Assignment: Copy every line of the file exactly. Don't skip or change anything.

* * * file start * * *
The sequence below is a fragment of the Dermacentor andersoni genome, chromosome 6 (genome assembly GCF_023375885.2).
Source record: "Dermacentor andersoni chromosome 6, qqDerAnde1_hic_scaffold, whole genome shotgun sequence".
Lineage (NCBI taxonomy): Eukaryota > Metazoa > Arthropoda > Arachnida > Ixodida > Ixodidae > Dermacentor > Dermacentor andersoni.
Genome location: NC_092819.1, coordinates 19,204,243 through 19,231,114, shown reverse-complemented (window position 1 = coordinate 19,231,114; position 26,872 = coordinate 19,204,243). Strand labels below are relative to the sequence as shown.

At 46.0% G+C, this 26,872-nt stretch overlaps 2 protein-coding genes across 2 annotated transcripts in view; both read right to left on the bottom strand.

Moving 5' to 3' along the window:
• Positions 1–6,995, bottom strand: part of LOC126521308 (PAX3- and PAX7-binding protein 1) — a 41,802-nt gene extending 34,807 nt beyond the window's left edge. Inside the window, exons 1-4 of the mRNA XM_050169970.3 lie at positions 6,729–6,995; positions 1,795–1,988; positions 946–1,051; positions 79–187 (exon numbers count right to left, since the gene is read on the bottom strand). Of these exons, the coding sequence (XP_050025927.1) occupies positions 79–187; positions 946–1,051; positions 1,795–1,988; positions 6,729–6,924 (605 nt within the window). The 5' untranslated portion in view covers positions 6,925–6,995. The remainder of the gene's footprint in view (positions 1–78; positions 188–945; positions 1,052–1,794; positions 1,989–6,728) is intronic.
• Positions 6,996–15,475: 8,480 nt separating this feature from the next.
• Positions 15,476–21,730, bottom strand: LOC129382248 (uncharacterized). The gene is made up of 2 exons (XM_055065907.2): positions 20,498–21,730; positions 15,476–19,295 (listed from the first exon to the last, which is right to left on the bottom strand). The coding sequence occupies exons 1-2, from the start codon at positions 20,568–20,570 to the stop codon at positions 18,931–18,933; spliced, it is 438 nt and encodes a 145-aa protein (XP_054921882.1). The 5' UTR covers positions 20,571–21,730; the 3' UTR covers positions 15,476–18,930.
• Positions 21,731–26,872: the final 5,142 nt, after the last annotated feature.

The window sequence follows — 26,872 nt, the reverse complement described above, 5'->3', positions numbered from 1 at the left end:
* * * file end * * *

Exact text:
The sequence below is a fragment of the Dermacentor andersoni genome, chromosome 6 (genome assembly GCF_023375885.2).
Source record: "Dermacentor andersoni chromosome 6, qqDerAnde1_hic_scaffold, whole genome shotgun sequence".
Lineage (NCBI taxonomy): Eukaryota > Metazoa > Arthropoda > Arachnida > Ixodida > Ixodidae > Dermacentor > Dermacentor andersoni.
Genome location: NC_092819.1, coordinates 19,204,243 through 19,231,114, shown reverse-complemented (window position 1 = coordinate 19,231,114; position 26,872 = coordinate 19,204,243). Strand labels below are relative to the sequence as shown.

At 46.0% G+C, this 26,872-nt stretch overlaps 2 protein-coding genes across 2 annotated transcripts in view; both read right to left on the bottom strand.

Moving 5' to 3' along the window:
• Positions 1–6,995, bottom strand: part of LOC126521308 (PAX3- and PAX7-binding protein 1) — a 41,802-nt gene extending 34,807 nt beyond the window's left edge. Inside the window, exons 1-4 of the mRNA XM_050169970.3 lie at positions 6,729–6,995; positions 1,795–1,988; positions 946–1,051; positions 79–187 (exon numbers count right to left, since the gene is read on the bottom strand). Of these exons, the coding sequence (XP_050025927.1) occupies positions 79–187; positions 946–1,051; positions 1,795–1,988; positions 6,729–6,924 (605 nt within the window). The 5' untranslated portion in view covers positions 6,925–6,995. The remainder of the gene's footprint in view (positions 1–78; positions 188–945; positions 1,052–1,794; positions 1,989–6,728) is intronic.
• Positions 6,996–15,475: 8,480 nt separating this feature from the next.
• Positions 15,476–21,730, bottom strand: LOC129382248 (uncharacterized). The gene is made up of 2 exons (XM_055065907.2): positions 20,498–21,730; positions 15,476–19,295 (listed from the first exon to the last, which is right to left on the bottom strand). The coding sequence occupies exons 1-2, from the start codon at positions 20,568–20,570 to the stop codon at positions 18,931–18,933; spliced, it is 438 nt and encodes a 145-aa protein (XP_054921882.1). The 5' UTR covers positions 20,571–21,730; the 3' UTR covers positions 15,476–18,930.
• Positions 21,731–26,872: the final 5,142 nt, after the last annotated feature.

The window sequence follows — 26,872 nt, the reverse complement described above, 5'->3', positions numbered from 1 at the left end: